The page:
Cocaine is a powerful stimulant that is derived from the leaves of the Erythroxylum coca plant that is native to South America. While the native people of Columbia and nearby countries have been using the coca leaf safely for thousands of years to increase energy and productivity, current derivatives are man-made, much more potent, and extremely dangerous to use.
Cocaine impacts the production, absorption, and itemization of three chemical neurotransmitters in the brain: dopamine, serotonin, and norepinephrine (adrenaline.)
This action results in feelings of excess energy and euphoria, per the user’s primary goal. But using cocaine also can result in a wealth of other problems in the brain and body’s central nervous system, manifesting adverse symptoms such as anxiety, hallucinations, and aggressiveness, among others.
Also, a user will likely unpleasant withdrawal symptoms following cessation of use.
Effects Of Cocaine Intoxication
Cocaine use may result in any or all of the following effects:
- Happiness and confidence
- Feeling extra energetic and alert
- Feeling physically strong and mentally sharp
- Reduction in appetite
- Dry mouth
- Dilated pupils
- Increased blood pressure, heartbeat, and breathing
- Increased body temperature
- Increased libido (sex drive)
- Unpredictable, aggressive behavior, or violent behavior
- High pain tolerance, which can lead to an impaired ability to identify the extent of one’s injuries or illness
Snorting cocaine regularly for an extended period can result in frequent episodes of runny/bloody nose, nasal infections, as well as a damaged septum and long-term injury to the nasal cavity.
Cocaine injections and the sharing of non-sterile needles also increase the likelihood of overdose, hepatitis B and C, HIV/AIDS, and abscesses/infections.
The duration and intensity of cocaine effects are based on several individual factors, such as size, weight, overall health, level of tolerance, the amount/dose used and potency of the drug.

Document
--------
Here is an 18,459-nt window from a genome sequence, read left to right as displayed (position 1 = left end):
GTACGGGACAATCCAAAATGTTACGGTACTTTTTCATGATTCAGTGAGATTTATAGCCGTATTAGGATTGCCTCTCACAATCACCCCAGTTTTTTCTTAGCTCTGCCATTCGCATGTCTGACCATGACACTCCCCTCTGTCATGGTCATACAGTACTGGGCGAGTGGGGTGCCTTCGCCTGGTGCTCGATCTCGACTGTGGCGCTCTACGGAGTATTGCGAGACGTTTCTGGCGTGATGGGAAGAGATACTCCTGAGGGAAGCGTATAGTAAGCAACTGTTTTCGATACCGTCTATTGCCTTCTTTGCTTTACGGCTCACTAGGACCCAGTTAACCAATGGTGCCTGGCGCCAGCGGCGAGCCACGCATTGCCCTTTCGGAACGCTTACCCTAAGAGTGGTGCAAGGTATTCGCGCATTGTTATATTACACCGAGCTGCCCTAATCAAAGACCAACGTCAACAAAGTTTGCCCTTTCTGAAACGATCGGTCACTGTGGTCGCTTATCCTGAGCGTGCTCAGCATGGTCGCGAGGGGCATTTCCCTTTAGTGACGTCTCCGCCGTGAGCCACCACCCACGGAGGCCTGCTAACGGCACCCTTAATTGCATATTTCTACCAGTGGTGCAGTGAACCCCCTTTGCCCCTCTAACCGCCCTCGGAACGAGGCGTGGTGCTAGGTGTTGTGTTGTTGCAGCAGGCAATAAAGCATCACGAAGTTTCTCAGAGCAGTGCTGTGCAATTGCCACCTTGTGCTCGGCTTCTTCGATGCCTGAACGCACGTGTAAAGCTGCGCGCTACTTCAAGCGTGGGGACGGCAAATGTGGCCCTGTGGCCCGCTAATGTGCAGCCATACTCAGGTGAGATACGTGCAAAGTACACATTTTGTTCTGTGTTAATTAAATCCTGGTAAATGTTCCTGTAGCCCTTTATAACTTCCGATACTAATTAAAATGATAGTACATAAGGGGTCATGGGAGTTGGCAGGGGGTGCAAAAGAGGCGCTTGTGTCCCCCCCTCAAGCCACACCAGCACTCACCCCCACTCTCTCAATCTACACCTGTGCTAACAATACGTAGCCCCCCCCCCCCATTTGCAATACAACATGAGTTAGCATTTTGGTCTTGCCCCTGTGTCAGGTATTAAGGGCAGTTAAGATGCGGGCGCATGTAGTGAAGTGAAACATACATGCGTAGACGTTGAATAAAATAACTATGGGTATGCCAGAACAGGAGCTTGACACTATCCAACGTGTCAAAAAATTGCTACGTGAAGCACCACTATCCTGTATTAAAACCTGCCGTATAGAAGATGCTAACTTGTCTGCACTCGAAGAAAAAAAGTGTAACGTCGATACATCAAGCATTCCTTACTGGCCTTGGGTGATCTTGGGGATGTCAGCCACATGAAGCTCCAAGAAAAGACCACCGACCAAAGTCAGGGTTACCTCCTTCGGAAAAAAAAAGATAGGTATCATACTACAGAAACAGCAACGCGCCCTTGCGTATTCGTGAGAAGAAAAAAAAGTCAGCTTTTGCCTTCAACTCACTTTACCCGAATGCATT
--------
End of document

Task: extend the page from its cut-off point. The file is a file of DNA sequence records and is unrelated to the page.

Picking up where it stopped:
Combined Drug Intoxication
Using cocaine with alcohol, opioids, or other central nervous system depressants is particularly dangerous, as the body must then struggle against the conflicting effects of both stimulating and depressive substances.
Withdrawal symptoms occur after ingesting cocaine for a significant amount of time and stopping abruptly. The most common effects include anxiety, depression, and moodiness.
Withdrawal symptoms typically begin 1–2 days after the last use and may persist for up to 10 weeks.
When cocaine is used for an extended period, effects may also include:
- Insomnia, exhaustion
- Psychosis – paranoia and/or hallucinations
- Significant weight loss
- Sexual dysfunction
- Hypertension and irregular heartbeat (arrhythmia)
- Sensitivity to light and sound
- Heart disease
- Death due to complications of use
According to recent statistics from the National Survey on Drug Use and Health (NSDUH), in 2014, an estimated 1.5 million current (past-month) cocaine users age 12 or older were reported.
Of those, persons from18-25 years of age had a higher rate of current cocaine use than all other age groups, with 1.4 percent of young adults reporting past-month use.
Around 22 percent of people in drug abuse treatment report using cocaine, but only about one-third of those individuals report cocaine as their primary drug.
While cocaine use has remained somewhat stable in the last decade, overdose deaths involving cocaine use doubled from less than 5,000 in 2009 to more than 10,600 in 2016.
More men use cocaine than women, but women are more likely to report cocaine use upon admission to treatment.